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Pranab looks worldwide for slowdown excuse

The government on Tuesday said the global slowdown due to the eurozone crisis has impacted the Indian economy and steps are being taken to tackle the situation. 'Global slowdown due to unfolding of eurozone sovereign debt crisis has, inter-alia, impacted the Indian economy through deceleration in exports, widening of trade and current account deficit, decline in capital flows, fall in the value of Indian Rupee, stock market decline and lower economic growth,’ finance minister Pranab Mukherjee said in a written reply to the Rajya Sabha.

Export oriented industries and the capital investment are the most affected sectors, he said.

Mukherjee said the government is taking a number of steps to arrest the decline of rupee, which breached the psychological 55-level on Monday. A number of steps have been taken to augment the supply of foreign exchange to stem rupee decline, he said adding measures have also been taken to increase direct foreign investment for infrastructural development.

He said the steps included liberalisation of external commercial borrowings (ECB) policy and portfolio investment norms besides steps to improve access to corporate bond market through Infrastructure Debt Funds. The RBI has also taken initiatives to curb speculation in the foreign exchange market, he said.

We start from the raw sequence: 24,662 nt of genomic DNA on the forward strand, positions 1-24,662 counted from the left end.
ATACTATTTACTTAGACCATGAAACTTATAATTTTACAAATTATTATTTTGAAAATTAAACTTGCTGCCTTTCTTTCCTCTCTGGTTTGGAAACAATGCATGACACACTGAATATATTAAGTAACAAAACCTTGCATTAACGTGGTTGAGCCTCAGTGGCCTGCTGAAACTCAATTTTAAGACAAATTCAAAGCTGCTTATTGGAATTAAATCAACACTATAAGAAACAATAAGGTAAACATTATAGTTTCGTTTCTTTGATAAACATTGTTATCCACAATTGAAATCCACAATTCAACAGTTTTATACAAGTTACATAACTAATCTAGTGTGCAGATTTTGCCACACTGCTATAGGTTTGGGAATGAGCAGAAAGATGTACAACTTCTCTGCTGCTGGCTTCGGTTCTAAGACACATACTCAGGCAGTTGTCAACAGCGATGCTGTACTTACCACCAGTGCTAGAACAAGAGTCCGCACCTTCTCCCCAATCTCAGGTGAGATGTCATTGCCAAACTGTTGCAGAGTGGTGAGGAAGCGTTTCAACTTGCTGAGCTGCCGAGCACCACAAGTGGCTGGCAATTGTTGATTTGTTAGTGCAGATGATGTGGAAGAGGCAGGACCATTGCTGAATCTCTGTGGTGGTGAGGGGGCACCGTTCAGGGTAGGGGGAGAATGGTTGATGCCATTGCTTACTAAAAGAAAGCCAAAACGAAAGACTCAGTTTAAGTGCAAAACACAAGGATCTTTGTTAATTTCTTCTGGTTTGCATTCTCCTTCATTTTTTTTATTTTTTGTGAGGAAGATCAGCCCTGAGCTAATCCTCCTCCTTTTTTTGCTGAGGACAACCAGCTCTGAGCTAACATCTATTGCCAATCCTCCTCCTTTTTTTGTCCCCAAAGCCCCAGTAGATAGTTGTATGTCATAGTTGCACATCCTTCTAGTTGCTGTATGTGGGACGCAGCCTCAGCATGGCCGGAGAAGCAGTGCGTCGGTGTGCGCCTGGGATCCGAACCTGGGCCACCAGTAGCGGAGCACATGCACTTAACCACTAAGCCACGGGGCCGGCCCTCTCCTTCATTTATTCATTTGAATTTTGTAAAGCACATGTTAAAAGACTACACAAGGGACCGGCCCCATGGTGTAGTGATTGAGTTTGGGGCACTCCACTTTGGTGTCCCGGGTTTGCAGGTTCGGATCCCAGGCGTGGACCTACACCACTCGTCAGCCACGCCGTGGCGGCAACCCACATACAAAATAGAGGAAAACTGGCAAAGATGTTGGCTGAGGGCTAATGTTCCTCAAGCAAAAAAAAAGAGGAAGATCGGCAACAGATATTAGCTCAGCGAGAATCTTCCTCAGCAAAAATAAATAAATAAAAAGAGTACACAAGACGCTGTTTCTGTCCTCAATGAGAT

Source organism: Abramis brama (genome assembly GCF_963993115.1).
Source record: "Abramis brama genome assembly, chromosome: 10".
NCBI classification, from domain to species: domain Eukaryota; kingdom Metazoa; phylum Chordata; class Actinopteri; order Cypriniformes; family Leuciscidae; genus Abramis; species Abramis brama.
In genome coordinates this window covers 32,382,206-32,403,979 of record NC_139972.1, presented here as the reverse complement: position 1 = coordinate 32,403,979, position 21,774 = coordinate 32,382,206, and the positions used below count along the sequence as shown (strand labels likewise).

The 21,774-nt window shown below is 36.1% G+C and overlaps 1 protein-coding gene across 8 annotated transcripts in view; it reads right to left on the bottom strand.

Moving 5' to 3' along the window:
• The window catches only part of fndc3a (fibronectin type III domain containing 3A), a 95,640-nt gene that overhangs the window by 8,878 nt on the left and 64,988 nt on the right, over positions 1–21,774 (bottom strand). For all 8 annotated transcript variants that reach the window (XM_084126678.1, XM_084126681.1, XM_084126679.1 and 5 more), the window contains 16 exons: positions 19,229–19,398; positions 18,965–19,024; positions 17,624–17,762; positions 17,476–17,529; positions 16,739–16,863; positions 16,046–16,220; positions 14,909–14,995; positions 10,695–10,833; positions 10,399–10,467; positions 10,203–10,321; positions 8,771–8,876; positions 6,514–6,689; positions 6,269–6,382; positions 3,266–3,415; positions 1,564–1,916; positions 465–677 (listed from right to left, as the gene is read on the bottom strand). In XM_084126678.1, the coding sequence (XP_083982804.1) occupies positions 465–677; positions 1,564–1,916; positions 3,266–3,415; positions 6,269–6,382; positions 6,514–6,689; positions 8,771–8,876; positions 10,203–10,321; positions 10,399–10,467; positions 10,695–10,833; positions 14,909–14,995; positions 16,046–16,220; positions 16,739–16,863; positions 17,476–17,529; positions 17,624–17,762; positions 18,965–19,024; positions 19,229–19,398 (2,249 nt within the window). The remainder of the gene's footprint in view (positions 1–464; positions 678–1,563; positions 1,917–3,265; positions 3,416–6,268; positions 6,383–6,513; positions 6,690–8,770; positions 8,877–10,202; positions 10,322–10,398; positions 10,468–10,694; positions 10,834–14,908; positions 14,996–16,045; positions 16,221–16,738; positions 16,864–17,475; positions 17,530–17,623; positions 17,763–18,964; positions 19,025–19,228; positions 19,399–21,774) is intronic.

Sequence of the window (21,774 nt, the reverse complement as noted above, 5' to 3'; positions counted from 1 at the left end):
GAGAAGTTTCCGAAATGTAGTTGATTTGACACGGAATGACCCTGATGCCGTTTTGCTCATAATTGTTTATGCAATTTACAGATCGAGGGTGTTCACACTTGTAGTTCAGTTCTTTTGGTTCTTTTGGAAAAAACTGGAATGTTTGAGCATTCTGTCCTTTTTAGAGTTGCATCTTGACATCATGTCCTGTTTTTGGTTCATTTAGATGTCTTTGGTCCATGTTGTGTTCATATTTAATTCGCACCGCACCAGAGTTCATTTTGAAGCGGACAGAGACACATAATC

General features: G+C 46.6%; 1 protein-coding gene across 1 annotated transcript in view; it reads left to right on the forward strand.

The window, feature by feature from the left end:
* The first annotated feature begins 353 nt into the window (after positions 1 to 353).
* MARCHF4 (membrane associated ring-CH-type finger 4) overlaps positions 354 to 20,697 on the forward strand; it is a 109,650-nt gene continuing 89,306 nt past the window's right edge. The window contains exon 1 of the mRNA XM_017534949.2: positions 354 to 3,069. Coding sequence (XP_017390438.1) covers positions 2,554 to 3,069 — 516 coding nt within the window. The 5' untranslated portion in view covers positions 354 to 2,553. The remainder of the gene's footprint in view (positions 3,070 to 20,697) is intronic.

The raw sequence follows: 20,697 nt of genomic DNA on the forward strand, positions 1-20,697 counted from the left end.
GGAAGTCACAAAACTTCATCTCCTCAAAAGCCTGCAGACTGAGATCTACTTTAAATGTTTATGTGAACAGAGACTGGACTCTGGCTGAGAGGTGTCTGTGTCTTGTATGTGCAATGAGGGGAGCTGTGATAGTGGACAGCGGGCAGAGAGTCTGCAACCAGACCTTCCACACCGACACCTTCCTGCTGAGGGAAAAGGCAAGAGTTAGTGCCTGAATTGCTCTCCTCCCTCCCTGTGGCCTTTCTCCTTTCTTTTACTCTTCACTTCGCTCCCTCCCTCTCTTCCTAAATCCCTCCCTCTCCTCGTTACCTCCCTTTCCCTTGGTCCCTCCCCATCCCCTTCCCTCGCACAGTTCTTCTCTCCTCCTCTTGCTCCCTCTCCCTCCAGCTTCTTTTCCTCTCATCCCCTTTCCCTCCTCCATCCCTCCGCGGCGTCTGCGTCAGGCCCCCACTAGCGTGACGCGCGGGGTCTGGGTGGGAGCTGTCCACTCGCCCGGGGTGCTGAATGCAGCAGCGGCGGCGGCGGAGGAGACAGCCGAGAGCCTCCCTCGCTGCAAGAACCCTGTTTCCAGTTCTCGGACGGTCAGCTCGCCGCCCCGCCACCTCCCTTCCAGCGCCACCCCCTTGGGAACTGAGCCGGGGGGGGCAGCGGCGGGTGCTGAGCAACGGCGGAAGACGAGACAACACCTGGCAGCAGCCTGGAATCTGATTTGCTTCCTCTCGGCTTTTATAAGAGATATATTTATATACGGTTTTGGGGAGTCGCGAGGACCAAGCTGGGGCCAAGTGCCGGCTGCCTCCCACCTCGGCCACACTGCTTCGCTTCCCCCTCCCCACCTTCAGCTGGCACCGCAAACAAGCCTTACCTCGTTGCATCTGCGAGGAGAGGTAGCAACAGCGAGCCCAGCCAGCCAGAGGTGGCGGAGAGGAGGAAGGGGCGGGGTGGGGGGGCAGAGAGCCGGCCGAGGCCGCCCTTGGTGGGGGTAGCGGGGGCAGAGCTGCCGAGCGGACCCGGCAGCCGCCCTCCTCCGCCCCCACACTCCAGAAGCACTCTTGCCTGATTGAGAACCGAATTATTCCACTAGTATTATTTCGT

This included raising of NRI deposit interest rates, easing availability of export credit and stipulation that 50 per cent of balances in the Exchange Earner’s Foreign Currency Account be converted into rupees balances, he said. 'A number of legislative measures/amendments have also been taken for fiscal consolidation/reforms and financial sector reforms,’ Mukherjee said.


RBI INTERVENTION IN RUPEE WHEN NECESSARY: FM

With rupee falling to record low against dollar, finance minister Pranab Mukherjee said the government is taking steps to arrest volatility in the foreign exchange market and the Reserve Bank of India (RBI) will intervene when necessary.

‘The government is taking a series of steps. However, managing rupee is market-related... There is a lot of volatility,’ he said. The rupee slid to a fresh low of Rs 55.32 against the US dollar to close at 55.39.

‘As and when RBI will consider necessary they will intervene. It depends on the market forces and market forces are uncertain,’ Mukherjee said.

The rupee has lost over 22 per cent since the beginning of the year. Global risk aversion is putting pressure on the domestic currency as foreign funds are pulling out money. Besides, a widening current account deficit and concerns of investment in India is also putting pressure on the rupee. RBI has taken a slew of policy steps to increase dollar flows, including relaxing interest rates caps on non-resident deposits and asking exporters to convert half of their foreign currency earnings into rupee.
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